• structuring strategies for asset protection in the estate and business planning context.
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Air Conditioning in Rented Premises

In our climate, effective air conditioning is usually very important to any lease of retail or office space. A recent Victorian Civil & Administrative Tribunal case highlighted the legal importance of properly documenting and then complying with air conditioning arrangements.

In this case the tenant operated a Pilates studio from a retail premises in Melbourne. When the lease commenced the parties agreed to insert a special condition to the effect that –

  • the landlord would install new air conditioning;
  • thereafter it would be the tenant’s responsibility to maintain the air conditioning; but
  • the landlord remained responsible for any capital repair costs.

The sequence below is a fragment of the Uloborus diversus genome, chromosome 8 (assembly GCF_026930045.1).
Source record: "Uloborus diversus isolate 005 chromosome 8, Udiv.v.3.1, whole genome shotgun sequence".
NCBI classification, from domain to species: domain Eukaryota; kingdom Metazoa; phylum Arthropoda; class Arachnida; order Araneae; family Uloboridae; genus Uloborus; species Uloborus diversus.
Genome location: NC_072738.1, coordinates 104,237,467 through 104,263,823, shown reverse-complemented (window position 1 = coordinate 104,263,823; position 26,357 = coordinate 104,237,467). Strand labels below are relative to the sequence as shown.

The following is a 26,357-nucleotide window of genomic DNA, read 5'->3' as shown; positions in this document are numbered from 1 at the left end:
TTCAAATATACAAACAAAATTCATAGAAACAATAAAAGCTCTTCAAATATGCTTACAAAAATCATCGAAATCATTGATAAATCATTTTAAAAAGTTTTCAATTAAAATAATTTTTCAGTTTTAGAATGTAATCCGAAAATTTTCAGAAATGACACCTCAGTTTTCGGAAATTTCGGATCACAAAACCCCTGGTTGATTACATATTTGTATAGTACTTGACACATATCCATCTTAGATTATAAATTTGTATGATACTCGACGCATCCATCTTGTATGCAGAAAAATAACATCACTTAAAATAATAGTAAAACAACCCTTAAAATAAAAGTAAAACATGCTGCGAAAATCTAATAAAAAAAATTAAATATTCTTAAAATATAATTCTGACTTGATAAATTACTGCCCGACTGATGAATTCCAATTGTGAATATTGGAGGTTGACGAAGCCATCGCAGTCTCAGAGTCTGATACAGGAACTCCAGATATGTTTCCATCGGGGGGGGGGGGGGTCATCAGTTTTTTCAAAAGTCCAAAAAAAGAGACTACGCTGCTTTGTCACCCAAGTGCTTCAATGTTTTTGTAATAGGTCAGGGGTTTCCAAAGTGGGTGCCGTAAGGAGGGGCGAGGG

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Landlord and Tenant – What’s the best form of security? – Ken Sorrenson

KJSbwI’m often asked by Landlords what’s the best form of security to take from a tenant?

The usual forms of security are one or more of the following: –

  • Personal guarantee from directors or shareholders of a corporate tenant,
  • Cash bond; or
  • Bank guarantee

I generally recommend a bank guarantee.

A personal guarantee requires either a voluntary payment by the guarantors or for a landlord to sue the guarantors. Frequently, a personal guarantee proves to be ineffective because if the tenant can’t pay the rent there’s a good chance that the guarantor’s financial position may not be much better.

A cash bond involves the tenant actually paying an agreed amount of money as security for payment of the rent.… Read More

Debtor Control – A Key to Business Survival

MJEvery business relies on cash flow to survive. It matters not whether you have the best prices, products and/or customer service: if you don’t learn how to properly maintain cash flow, your business will eventually fail. By taking a proactive approach to debtor control you can improve your business’s cash flow and enhance its profitability.

Preventing Bad Debts

Ensure you manage the risk of bad debts by implementing a clear payment and credit policy. Consider: